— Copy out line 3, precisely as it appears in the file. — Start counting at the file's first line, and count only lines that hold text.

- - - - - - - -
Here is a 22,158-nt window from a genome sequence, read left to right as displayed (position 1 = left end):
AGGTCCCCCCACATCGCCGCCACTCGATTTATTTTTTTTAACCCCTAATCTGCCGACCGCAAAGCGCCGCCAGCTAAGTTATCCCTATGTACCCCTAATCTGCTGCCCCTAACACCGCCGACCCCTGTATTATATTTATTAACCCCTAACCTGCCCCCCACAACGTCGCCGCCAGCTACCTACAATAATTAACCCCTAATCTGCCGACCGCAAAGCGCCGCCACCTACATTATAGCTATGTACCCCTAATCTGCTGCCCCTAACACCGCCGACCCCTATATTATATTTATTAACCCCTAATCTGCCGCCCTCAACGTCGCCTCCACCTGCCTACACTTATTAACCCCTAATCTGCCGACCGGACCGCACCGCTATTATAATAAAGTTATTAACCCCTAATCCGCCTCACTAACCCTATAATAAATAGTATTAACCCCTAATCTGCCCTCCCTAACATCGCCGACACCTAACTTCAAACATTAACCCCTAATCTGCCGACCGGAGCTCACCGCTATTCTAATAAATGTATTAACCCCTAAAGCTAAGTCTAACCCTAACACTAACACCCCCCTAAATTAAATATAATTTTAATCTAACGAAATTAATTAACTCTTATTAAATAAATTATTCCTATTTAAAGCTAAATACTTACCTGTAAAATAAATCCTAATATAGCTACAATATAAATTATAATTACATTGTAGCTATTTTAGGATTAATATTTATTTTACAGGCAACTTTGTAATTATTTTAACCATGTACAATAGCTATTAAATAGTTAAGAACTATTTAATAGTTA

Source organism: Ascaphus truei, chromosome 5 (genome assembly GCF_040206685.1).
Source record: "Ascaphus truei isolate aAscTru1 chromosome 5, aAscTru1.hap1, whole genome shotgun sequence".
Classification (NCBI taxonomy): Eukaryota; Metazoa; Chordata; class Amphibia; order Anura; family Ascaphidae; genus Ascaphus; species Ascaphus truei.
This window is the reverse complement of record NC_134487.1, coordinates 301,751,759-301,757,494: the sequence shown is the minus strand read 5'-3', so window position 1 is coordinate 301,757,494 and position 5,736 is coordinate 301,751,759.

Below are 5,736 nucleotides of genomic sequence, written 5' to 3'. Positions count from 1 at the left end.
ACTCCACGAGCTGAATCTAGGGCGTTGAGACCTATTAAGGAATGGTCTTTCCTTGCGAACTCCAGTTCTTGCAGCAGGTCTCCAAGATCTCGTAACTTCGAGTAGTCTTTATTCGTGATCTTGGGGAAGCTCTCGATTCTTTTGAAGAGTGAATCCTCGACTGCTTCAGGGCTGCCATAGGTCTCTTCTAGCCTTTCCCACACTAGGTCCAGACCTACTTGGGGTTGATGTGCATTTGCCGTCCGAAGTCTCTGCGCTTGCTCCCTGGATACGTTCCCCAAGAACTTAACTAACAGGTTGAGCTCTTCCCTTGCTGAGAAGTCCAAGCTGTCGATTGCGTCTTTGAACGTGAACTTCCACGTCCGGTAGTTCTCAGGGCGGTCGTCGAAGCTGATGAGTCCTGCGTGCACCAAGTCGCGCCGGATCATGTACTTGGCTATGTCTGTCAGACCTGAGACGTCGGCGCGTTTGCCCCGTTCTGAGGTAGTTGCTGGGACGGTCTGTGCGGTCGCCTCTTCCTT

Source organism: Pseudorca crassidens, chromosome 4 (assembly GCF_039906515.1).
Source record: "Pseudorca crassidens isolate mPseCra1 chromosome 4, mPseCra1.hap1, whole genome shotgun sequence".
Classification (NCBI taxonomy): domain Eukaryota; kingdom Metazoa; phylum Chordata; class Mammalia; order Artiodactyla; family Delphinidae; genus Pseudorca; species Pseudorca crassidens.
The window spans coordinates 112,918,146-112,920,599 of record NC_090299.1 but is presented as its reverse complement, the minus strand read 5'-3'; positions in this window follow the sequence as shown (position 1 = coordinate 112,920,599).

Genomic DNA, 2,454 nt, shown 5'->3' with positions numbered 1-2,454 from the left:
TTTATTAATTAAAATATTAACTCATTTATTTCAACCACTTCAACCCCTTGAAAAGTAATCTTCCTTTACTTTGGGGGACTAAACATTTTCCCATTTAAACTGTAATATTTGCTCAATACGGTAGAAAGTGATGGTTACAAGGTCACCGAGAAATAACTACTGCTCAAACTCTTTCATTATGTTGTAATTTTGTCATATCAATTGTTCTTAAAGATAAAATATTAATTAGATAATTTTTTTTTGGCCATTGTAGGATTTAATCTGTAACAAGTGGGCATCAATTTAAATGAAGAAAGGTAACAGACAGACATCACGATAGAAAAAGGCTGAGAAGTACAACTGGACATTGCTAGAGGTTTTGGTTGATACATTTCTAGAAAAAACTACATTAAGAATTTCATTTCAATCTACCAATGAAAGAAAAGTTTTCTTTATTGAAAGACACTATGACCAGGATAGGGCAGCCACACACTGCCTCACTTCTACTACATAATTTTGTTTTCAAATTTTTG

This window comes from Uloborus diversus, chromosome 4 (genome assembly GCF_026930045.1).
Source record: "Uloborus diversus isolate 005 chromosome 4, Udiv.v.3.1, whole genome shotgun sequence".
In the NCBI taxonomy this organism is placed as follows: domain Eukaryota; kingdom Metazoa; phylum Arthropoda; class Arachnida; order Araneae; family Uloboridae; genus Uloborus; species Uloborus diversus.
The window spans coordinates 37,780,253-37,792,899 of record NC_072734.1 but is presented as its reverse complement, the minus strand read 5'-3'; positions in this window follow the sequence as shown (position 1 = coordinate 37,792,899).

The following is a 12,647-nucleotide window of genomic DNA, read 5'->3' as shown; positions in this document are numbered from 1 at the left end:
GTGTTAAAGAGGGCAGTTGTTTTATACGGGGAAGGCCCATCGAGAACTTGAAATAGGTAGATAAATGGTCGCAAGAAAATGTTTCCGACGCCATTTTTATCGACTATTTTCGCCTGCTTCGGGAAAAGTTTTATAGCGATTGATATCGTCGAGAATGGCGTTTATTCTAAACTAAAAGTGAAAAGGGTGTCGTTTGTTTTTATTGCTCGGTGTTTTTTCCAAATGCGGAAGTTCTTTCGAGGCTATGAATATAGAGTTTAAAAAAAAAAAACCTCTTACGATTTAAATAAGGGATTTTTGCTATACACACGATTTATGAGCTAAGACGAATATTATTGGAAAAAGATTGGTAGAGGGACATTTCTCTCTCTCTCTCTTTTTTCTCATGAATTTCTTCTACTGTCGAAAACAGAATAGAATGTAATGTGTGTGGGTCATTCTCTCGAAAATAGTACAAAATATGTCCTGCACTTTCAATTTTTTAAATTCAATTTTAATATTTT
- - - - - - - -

Source organism: Ascaphus truei, chromosome 5 (genome assembly GCF_040206685.1).